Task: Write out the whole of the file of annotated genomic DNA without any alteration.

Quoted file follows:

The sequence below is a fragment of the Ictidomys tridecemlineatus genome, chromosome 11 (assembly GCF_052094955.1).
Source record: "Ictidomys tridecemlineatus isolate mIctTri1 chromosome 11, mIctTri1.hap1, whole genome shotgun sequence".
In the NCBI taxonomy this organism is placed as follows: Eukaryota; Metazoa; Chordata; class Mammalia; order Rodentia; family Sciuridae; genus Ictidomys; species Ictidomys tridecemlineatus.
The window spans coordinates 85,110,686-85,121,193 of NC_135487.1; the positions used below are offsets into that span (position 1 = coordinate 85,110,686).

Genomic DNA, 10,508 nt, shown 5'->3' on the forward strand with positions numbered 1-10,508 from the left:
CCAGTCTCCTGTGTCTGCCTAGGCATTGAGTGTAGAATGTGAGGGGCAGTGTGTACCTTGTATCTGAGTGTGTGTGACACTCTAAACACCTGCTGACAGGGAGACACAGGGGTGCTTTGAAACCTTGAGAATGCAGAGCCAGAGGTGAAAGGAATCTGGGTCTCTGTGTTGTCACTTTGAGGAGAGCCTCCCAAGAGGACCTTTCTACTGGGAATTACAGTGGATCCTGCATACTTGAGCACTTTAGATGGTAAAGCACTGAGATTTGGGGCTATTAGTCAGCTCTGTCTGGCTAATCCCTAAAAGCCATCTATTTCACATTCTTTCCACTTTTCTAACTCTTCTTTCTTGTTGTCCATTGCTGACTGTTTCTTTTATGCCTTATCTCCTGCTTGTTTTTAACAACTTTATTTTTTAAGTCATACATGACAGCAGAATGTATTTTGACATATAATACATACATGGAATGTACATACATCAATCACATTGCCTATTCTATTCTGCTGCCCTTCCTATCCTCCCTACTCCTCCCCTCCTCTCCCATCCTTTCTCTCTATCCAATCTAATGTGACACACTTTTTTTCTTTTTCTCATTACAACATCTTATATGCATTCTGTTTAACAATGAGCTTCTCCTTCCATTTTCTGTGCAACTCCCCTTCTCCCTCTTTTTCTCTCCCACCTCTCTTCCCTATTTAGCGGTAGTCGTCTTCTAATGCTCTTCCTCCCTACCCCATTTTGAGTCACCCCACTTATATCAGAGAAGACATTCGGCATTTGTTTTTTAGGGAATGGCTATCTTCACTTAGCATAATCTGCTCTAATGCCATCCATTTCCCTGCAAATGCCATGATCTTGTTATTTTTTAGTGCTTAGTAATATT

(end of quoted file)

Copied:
The sequence below is a fragment of the Ictidomys tridecemlineatus genome, chromosome 11 (assembly GCF_052094955.1).
Source record: "Ictidomys tridecemlineatus isolate mIctTri1 chromosome 11, mIctTri1.hap1, whole genome shotgun sequence".
In the NCBI taxonomy this organism is placed as follows: Eukaryota; Metazoa; Chordata; class Mammalia; order Rodentia; family Sciuridae; genus Ictidomys; species Ictidomys tridecemlineatus.
The window spans coordinates 85,110,686-85,121,193 of NC_135487.1; the positions used below are offsets into that span (position 1 = coordinate 85,110,686).

Genomic DNA, 10,508 nt, shown 5'->3' on the forward strand with positions numbered 1-10,508 from the left:
CCAGTCTCCTGTGTCTGCCTAGGCATTGAGTGTAGAATGTGAGGGGCAGTGTGTACCTTGTATCTGAGTGTGTGTGACACTCTAAACACCTGCTGACAGGGAGACACAGGGGTGCTTTGAAACCTTGAGAATGCAGAGCCAGAGGTGAAAGGAATCTGGGTCTCTGTGTTGTCACTTTGAGGAGAGCCTCCCAAGAGGACCTTTCTACTGGGAATTACAGTGGATCCTGCATACTTGAGCACTTTAGATGGTAAAGCACTGAGATTTGGGGCTATTAGTCAGCTCTGTCTGGCTAATCCCTAAAAGCCATCTATTTCACATTCTTTCCACTTTTCTAACTCTTCTTTCTTGTTGTCCATTGCTGACTGTTTCTTTTATGCCTTATCTCCTGCTTGTTTTTAACAACTTTATTTTTTAAGTCATACATGACAGCAGAATGTATTTTGACATATAATACATACATGGAATGTACATACATCAATCACATTGCCTATTCTATTCTGCTGCCCTTCCTATCCTCCCTACTCCTCCCCTCCTCTCCCATCCTTTCTCTCTATCCAATCTAATGTGACACACTTTTTTTCTTTTTCTCATTACAACATCTTATATGCATTCTGTTTAACAATGAGCTTCTCCTTCCATTTTCTGTGCAACTCCCCTTCTCCCTCTTTTTCTCTCCCACCTCTCTTCCCTATTTAGCGGTAGTCGTCTTCTAATGCTCTTCCTCCCTACCCCATTTTGAGTCACCCCACTTATATCAGAGAAGACATTCGGCATTTGTTTTTTAGGGAATGGCTATCTTCACTTAGCATAATCTGCTCTAATGCCATCCATTTCCCTGCAAATGCCATGATCTTGTTATTTTTTAGTGCTTAGTAATATT